The Blacksmiths Tree Project

In Strathewen beautiful mosasic letterboxes signify the rebirth of a country community that was devastated by bushfire back in 2009. I wrote about it last week.  Just a couple of kilometres out of the tiny settlement is an amazing tree that I nearly missed when I was there recently.  And which I revisited today.

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It’s located at the Peter Avoca Memorial Pavillion, a place you could easily drive through without blinking an eye lid if you didn’t know the history.

After bush fire ravaged this area it was a long time before rebuilding was complete and residents moved back in to start a new life.  Today it’s a lovely country drive but not really on the way to anywhere significant.  An ordinary Australian community.

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Then in the middle of nowhere, you see it. Beyond the pavilion.  A tree reaching to the sky, seemingly blending into nature but quite a separate entity.  It was erected on Valentines Day in 2014 and took five years to make, thanks to the Australian Blacksmiths Association and Project Manager Amanda Gibson.

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It stands 10 metres high and is made from copper and stainless steel.  It looks like a dead, fire affected gum tree and stands as a memorial for those who lost their lives.

Hundreds of blacksmiths from 20 countries around the world forged these leaves.

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Although this is not a real tree what it stands for is very real.

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The tree includes 3500 leaves inscribed with the names of people who died in the Black Saturday bushfires as well as messages of hope for those left behind.

Hundreds of volunteers worked tirelessly and gave their time and effort to make this project become a reality.  Like the letterboxes it’s another reminder of the human spirit which flourished after such terrible destruction.

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Today the tree seems to blend perfectly into the landscape around it.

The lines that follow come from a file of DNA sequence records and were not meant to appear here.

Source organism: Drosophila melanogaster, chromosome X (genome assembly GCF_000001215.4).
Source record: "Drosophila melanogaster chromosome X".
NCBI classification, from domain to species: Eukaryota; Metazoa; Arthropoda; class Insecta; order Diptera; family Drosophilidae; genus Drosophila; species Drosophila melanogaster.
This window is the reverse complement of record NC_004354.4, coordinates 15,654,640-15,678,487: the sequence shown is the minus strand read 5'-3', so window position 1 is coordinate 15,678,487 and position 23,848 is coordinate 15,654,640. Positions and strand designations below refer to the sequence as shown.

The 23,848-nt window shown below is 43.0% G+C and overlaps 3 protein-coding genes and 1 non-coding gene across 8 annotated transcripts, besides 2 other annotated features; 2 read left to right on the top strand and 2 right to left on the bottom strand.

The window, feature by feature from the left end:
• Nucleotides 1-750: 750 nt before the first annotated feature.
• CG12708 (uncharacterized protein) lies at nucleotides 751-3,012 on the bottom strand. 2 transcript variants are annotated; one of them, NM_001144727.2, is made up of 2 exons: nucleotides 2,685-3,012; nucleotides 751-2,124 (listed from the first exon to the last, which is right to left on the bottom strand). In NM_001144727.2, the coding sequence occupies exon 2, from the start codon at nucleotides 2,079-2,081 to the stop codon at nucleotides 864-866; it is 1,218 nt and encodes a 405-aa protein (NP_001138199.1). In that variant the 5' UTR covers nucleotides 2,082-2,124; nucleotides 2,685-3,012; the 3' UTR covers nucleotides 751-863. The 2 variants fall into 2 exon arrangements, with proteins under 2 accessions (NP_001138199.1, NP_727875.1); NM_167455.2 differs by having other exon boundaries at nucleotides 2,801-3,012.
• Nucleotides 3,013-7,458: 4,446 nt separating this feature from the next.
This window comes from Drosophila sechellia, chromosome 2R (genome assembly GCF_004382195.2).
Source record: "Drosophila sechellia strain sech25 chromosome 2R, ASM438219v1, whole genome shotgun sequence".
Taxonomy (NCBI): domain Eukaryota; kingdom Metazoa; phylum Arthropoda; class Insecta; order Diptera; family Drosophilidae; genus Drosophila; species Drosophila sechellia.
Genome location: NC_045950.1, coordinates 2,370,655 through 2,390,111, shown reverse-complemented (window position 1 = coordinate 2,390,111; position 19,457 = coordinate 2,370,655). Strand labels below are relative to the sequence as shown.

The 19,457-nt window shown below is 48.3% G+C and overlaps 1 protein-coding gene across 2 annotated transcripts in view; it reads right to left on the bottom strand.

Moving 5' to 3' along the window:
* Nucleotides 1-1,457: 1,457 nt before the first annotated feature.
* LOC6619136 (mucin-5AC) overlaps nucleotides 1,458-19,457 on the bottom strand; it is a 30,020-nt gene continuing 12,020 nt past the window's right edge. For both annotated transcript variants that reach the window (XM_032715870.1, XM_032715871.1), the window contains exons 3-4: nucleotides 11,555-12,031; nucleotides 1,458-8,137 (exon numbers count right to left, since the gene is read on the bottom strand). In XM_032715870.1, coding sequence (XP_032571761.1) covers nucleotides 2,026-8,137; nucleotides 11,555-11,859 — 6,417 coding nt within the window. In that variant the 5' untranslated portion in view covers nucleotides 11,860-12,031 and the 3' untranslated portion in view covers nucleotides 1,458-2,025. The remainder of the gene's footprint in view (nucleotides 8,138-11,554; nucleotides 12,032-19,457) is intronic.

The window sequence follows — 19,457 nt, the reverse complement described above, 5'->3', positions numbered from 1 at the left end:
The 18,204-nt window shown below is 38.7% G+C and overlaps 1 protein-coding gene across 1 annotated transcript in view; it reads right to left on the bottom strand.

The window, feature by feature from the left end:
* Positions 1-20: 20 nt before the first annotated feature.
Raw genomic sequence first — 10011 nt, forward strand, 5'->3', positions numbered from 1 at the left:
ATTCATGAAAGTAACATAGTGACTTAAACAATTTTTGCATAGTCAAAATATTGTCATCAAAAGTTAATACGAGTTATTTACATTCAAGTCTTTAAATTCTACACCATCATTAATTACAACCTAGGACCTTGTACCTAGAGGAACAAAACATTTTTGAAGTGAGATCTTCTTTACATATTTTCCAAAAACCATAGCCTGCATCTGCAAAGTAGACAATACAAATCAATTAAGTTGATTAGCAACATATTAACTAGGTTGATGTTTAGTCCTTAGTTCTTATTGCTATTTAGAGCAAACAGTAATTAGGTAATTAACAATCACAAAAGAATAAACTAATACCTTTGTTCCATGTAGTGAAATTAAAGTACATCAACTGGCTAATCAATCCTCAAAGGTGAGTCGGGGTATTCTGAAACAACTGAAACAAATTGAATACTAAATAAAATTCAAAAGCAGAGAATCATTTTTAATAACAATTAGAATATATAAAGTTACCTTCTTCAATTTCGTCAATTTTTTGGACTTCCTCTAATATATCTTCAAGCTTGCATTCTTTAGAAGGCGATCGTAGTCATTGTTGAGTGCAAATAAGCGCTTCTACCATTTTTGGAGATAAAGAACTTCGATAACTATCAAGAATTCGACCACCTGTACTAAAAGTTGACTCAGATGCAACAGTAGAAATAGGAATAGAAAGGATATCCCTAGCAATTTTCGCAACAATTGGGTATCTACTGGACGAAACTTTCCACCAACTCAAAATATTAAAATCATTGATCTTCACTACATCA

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All because of the strength and resilience and hard work of this community and the kindness of people around the world in forging together for a common purpose.

Underneath the tree base is the inscription:

I have risen from the flames
I have stretched across the earth
I am shining with your name

Forged with fire, made with love.

This post is in response to Jithin’s Mundane Monday Challenge #61 – a challenge to find beauty in the ordinary things.

Wishing you beauty, hope and strength as we move into a new week.


97 thoughts on “The Blacksmiths Tree Project

  1. Hi Miriam.

    Although I have been out of (The Blacksmithing) trade for over 20 years, I can see how much skill , dedication and love has gone into the memorial tree.

    Those involved in the project are to be commended, This is indeed a touching tribute.

    Liked by 2 people

  2. That sculpture is beautiful, poignant, stark and restful – all simultaneously. Thank you for sharing this. I am deeply moved by such commitment, art and the human urge to remember what has been lost.

    Liked by 2 people

  3. I think these are my favorite pictures you’ve posted ever! I love things like this so much. That bench is the most amazing bench I’ve ever seen. And the tree… wow… so beautiful! I’m so jealous that you have this near you! I’ve not been able to find anything like it (or the mosaic mailboxes) around here… I think things like this may exist here, but Google has not helped me find them!

    Liked by 4 people

    1. Wow, what a comment Sandra, I’m so glad you were inspired by the pics. It really is an incredible place. I wish you lived closer to me so I could take you out and see it all in person!

      Liked by 1 person

  4. How beautiful a memorial. I remember seeing reports about the fire in the news during that time period, and realizing what a terrible tragedy is was. I didn’t realize so many years had already passed though. Thanks for sharing this with us.